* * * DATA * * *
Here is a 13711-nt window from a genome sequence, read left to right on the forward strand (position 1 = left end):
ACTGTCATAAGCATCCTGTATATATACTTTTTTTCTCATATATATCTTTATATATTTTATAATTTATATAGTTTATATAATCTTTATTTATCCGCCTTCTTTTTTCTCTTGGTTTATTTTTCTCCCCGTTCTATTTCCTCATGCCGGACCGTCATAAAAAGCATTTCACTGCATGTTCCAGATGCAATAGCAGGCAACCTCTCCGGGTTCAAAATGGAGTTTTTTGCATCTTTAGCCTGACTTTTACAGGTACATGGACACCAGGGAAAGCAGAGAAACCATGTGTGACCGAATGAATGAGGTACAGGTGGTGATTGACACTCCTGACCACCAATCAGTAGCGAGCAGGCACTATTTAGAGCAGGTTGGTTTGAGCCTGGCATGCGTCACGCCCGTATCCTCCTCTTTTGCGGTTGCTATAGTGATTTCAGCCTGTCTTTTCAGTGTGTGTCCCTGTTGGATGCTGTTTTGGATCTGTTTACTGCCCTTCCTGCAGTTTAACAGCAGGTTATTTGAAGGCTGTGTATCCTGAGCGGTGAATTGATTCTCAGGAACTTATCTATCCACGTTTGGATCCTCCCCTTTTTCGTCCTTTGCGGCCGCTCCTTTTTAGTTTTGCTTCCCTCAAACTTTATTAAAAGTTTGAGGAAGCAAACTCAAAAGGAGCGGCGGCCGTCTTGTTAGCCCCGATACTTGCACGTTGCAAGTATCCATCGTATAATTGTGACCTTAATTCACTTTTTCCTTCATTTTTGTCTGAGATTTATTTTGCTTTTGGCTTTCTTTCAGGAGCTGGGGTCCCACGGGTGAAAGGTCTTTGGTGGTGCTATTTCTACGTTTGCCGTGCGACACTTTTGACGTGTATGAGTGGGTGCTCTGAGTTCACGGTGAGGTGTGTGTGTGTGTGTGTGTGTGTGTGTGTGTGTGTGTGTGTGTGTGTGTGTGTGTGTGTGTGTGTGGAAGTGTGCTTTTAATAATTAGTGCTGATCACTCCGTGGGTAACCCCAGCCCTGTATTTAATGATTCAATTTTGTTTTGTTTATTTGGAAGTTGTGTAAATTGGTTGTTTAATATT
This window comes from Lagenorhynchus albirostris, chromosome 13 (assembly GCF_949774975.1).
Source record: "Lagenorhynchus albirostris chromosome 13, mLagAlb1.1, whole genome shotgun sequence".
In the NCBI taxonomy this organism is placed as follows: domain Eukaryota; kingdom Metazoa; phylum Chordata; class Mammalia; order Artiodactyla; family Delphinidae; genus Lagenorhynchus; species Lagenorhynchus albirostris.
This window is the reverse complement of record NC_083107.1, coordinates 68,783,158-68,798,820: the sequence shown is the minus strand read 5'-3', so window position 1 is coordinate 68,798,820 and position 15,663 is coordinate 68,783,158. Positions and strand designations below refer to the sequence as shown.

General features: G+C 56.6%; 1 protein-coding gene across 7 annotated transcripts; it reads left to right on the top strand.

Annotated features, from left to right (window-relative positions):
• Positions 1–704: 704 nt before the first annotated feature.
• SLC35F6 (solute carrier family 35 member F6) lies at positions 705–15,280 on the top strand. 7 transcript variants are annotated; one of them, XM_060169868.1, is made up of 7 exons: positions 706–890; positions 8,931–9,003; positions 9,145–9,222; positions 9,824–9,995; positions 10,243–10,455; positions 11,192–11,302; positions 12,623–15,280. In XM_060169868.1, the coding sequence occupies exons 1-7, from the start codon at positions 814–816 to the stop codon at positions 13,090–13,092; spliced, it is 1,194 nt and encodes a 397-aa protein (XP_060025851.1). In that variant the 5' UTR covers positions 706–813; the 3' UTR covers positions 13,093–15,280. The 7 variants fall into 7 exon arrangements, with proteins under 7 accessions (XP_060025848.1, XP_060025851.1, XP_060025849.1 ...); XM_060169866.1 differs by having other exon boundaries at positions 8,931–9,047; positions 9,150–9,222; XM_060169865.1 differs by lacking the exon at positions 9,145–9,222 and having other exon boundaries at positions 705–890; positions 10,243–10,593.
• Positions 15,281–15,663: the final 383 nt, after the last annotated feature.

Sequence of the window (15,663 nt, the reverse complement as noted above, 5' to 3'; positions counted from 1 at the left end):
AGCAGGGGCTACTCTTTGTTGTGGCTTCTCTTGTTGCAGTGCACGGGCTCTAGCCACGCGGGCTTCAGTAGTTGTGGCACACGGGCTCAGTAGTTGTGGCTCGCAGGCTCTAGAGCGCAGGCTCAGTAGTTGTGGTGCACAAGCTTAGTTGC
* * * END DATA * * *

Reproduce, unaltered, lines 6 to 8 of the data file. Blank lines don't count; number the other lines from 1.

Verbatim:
This window is the reverse complement of record NC_083107.1, coordinates 68,783,158-68,798,820: the sequence shown is the minus strand read 5'-3', so window position 1 is coordinate 68,798,820 and position 15,663 is coordinate 68,783,158. Positions and strand designations below refer to the sequence as shown.

General features: G+C 56.6%; 1 protein-coding gene across 7 annotated transcripts; it reads left to right on the top strand.

Annotated features, from left to right (window-relative positions):